Krishnan’s timing could not have been better. Uber Eats and DoorDash had not yet arrived on the scene. Clearly, Krishnan had addressed a need in his own ethnic community in a valley known for its frenetic pace of life. The idli and dosa batters flew off the shelves.
For consumers who buy Shastha’s batters, making an idli or a dosa is a snap. The batter itself is quite another matter. It’s painstaking. It’s a multi-stage process involving soaking the grain, grinding it with very little water to a specific consistency and fermenting the batter overnight in a warm space. Fermentation is tricky, and you get ideal results only by consistent experimentation.
What renders an idli or a dosa healthy is the black gram. In its raw form, this lentil has high levels of protein, potassium, calcium, iron, niacin, thiamine and riboflavin and folic acid. Enhancing the wholesome nature of idli or dosa is the flexibility; either dish can be served at breakfast, lunch, tea or dinner. A dosa, served plain or stuffed, resembles a crepe. An idli is steamed and hence even healthier.
For Krishnan, the food business has proved exciting. The culinary offerings from India are the result of centuries of tweaking and perfection. At a time the world is worrying about climate change and sustainability, agriculture in India holds great potential, Krishnan points out.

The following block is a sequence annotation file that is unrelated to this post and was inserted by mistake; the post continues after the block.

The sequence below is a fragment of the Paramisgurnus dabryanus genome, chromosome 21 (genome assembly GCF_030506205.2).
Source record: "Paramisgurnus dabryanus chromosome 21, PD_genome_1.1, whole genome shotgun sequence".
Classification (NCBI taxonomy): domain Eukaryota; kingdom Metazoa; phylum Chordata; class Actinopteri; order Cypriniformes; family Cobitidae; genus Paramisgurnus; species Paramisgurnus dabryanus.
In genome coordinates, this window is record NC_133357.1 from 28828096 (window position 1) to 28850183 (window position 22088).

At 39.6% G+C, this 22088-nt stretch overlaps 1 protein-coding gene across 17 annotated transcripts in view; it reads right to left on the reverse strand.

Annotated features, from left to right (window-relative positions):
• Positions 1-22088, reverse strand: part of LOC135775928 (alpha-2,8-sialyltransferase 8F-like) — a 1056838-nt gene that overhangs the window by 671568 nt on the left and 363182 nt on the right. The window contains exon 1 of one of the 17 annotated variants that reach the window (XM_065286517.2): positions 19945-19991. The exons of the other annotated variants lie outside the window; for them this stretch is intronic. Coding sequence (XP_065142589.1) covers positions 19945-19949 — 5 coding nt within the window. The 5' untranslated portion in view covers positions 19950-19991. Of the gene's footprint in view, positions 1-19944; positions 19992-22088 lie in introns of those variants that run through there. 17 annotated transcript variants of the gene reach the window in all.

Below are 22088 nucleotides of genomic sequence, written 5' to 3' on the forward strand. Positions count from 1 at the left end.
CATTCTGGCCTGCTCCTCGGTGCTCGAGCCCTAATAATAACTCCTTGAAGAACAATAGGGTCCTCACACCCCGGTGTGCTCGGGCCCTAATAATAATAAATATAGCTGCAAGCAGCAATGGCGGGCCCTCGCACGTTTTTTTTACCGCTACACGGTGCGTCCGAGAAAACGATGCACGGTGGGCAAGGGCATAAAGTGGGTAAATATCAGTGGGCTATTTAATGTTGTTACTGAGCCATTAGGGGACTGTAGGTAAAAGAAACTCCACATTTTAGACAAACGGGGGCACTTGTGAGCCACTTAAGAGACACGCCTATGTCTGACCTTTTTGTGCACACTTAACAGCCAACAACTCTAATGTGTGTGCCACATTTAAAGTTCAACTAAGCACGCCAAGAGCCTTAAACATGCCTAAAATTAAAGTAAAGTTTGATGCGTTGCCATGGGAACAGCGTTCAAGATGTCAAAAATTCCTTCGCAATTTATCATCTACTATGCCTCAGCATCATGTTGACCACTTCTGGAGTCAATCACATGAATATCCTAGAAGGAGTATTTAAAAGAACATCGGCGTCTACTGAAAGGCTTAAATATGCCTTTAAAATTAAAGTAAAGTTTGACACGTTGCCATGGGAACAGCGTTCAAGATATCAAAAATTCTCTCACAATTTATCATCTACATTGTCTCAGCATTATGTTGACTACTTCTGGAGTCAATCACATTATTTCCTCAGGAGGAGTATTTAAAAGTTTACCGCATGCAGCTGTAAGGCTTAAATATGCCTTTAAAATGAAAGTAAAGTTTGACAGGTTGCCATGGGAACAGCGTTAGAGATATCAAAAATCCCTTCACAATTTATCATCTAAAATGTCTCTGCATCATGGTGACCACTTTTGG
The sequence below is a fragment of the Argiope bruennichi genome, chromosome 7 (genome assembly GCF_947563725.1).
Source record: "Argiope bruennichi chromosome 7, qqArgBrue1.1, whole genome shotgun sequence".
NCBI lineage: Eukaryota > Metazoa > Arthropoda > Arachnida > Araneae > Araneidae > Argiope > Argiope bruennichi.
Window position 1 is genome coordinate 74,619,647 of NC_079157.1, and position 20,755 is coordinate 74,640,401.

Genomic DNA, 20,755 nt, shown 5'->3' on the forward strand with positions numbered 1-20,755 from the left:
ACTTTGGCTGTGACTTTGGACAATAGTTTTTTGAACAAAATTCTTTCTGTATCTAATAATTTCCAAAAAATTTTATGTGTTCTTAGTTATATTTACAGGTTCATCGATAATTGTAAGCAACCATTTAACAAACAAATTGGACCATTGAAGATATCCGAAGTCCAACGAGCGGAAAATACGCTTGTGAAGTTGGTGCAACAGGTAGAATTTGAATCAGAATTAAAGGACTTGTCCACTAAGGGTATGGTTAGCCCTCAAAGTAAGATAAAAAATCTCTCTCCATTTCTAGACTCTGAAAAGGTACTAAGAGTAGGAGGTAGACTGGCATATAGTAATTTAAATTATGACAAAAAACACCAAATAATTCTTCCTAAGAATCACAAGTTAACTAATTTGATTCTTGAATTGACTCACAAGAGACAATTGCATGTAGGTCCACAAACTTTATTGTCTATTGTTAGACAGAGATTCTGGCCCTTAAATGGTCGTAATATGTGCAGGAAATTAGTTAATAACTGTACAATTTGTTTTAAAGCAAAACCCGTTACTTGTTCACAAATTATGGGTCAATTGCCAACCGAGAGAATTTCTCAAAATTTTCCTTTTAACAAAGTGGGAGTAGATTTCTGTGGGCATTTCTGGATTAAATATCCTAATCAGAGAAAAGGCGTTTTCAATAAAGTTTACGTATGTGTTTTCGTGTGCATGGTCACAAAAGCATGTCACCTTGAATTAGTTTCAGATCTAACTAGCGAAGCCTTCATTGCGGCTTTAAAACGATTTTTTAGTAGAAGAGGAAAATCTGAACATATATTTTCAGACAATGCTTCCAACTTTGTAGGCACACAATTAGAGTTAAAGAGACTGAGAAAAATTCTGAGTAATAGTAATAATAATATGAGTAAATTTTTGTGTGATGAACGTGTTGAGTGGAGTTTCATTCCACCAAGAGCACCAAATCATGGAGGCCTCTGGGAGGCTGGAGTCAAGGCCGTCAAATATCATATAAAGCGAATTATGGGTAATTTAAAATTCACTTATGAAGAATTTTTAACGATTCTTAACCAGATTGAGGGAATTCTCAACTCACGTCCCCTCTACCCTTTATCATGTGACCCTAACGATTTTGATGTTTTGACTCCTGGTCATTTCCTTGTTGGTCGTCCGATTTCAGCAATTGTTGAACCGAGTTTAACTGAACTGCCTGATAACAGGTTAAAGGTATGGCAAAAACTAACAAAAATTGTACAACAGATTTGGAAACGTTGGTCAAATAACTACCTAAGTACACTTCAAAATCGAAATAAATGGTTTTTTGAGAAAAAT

He is an avid researcher, sourcing grains from many different parts of India on his frequent travels through India. Krishnan travels to villages that specialize in heritage varieties of rice and has learned how a grain like millet requires much less water for growth than rice or wheat, is more resilient and can be grown without pesticides.
In his expansive kitchen, Krishnan continues to experiment with dosa and idli batters that address people with dietary needs. Oats, quinoa, millet and many healthier varieties of rice are just some of the grains he uses for batters aimed at a specific audience. The possibilities are endless, he says, as he looks toward how he can revolutionize the eating habits of Americans.
“Maybe we will sell a billion dosas and have bigger arches than McDonald’s,” Krishnan says at a recent event showcasing all his products. He’s well aware that the popularity of the dosa as a food may be guaranteed only when non-Indians line up to pick up Shastha’s batter at Costco.
Thanks in part to social media and global connectedness, the goodness of dosa and idli are being noticed by consumers who aren’t of Indian heritage. Dosas have also become popular food truck fare and Krishnan’s dream of bringing the dosa to everyday American life may not be a pipe dream, after all.